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Achieving Apprenticeship Program and Apprentice Registration Targets: Grantee Outcomes from the American Apprenticeship Initiative

Release Date

May 09, 2022

Publication Author(s)

  • Abt Associates
  • Elizabeth Copson
  • MEF Associates
  • Danielle Fumia
  • Tim Griffith

Research Methodology

  • Qualitative Analysis

Populations

  • Adult
  • Apprenticeship
  • Employers
  • Job Corps
  • New Entrants/Reentrants
  • Veterans and Spouses
  • WIA Youth Activities Program
  • Workforce Investment Act (WIA) Adult Program
  • Youth
  • Youthbuild

States & Territories

  • All 50 states and three territories

Abstract

The U.S. Department of Labor (DOL), Employment and Training Administration (ETA), launched the American Apprenticeship Initiative (AAI) in October 2015. AAI provided five-year AAI grants to 46 grantees across the country to expand registered apprenticeship into new industry sectors and to populations historically underrepresented in apprenticeships. In April 2016, ETA, in collaboration with DOL's Chief Evaluation Office (CEO), commissioned an evaluation of the AAI grant program to build evidence about the effectiveness of registered apprenticeship for apprentices and employers.

This is the third of three reports presenting implementation study findings. In addition to the implementation study, the AAI evaluation includes three sub-studies: a study of the AAI apprentices' outcomes; a study that measures the returns to employers on their investments in apprenticeship programs; and a demonstration study, tested by two grantees, exploring the impacts of a training intervention focused on marketing apprenticeship training to employers.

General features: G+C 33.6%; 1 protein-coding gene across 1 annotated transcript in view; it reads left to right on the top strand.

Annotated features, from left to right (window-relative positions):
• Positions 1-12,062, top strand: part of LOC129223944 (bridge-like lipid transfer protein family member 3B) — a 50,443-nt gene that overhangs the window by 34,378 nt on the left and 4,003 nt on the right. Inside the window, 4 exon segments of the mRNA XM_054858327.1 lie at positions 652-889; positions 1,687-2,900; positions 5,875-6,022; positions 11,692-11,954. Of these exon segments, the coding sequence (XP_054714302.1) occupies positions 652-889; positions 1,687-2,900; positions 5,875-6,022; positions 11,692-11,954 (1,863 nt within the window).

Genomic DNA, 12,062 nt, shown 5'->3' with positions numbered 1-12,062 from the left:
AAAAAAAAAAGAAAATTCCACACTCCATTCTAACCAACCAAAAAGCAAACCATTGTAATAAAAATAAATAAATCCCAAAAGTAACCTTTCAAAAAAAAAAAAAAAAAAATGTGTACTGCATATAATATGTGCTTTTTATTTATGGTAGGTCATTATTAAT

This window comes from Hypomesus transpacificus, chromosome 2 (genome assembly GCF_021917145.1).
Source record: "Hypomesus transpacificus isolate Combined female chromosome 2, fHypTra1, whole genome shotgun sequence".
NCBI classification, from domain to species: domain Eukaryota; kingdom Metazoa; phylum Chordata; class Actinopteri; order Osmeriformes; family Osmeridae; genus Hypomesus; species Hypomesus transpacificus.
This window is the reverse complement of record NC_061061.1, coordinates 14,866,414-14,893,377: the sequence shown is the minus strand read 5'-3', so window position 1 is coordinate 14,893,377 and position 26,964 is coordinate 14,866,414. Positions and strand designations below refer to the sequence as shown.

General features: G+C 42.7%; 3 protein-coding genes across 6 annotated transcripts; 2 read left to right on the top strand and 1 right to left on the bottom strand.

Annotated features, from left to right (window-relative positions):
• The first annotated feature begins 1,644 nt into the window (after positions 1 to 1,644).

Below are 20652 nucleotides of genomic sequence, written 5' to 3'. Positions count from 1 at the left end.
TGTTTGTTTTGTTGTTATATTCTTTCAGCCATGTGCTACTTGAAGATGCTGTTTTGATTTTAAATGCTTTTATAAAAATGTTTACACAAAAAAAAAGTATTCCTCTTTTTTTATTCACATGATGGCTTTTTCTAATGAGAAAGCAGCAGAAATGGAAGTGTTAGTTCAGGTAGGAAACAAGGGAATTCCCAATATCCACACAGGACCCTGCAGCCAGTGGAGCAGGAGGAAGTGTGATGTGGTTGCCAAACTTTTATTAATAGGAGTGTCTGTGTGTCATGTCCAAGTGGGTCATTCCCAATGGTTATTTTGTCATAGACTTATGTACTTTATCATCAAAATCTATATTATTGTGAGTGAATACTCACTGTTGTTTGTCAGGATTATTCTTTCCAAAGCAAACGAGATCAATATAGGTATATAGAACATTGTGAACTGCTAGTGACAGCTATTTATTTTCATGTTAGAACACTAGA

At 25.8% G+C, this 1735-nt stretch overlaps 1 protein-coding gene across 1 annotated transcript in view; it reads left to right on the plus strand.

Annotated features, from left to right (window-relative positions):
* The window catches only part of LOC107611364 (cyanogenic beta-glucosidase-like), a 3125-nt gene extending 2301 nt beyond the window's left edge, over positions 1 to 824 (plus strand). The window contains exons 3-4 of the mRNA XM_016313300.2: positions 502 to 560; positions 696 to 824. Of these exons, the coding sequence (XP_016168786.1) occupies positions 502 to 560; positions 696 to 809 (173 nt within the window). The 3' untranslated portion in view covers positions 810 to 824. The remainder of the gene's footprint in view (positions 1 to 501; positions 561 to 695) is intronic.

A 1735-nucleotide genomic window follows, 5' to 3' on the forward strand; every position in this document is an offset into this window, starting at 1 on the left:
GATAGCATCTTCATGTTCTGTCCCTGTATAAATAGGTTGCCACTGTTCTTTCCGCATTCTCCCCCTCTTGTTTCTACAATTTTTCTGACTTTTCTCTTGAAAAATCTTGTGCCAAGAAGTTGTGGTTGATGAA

The AAI implementation study describes the design and operation of grantee apprenticeship programs; identifies potential promising practices and perceived challenges that can inform policy and future program design; and provides important context for the project sub-studies. It presents findings on grantee program operations from fall 2017 (approximately two years into the grant when data were first available) through summer 2021, and documents how grantees performed in relation to the targets outlined in their grant agreements for the number of programs registered, apprentices registered, and pre-apprentices served.

Key findings in this report include the following:
1) The grantees varied in the extent to which they met program and apprentice registration goals. AAI grantees exceeded the apprenticeship program registration and apprentice registration targets articulated in their grant applications. AAI grantees registered 2,111 apprenticeship programs, or 102 percent of their target. AAI grantees registered 29,553 apprentices, 103 percent of their target.

2) Grantees successfully registered apprentices in nontraditional occupations. Overall, 77 percent of registered apprentices were in nontraditional apprenticeship occupations. More women (91 percent) than men (72 percent) registered in nontraditional apprenticeship occupations. Men commonly registered in advanced manufacturing (39 percent) and construction (28 percent) occupations, and women commonly registered in healthcare (51 percent) and "other" (18 percent) occupations, including insurance, banking, and transportation.

3) Grantees successfully recruited pre-apprentices and apprentices from underrepresented populations. Eighty-eight (88) percent of pre-apprentices and 68 percent of apprentices were from underrepresented populations.

4) Grantees also exceeded all targets for pre-apprenticeship. Twenty-two (49 percent) of grantees had proposed in their grant applications to implement one or more pre-apprenticeship programs. Ultimately, 39 grantees (87 percent) implemented a pre-apprenticeship program, 77 percent more than had been planned. The grantees that implemented a pre-apprenticeship program enrolled 10,811 pre-apprentices (34 percent more than they had proposed in their grant applications).

Final Report

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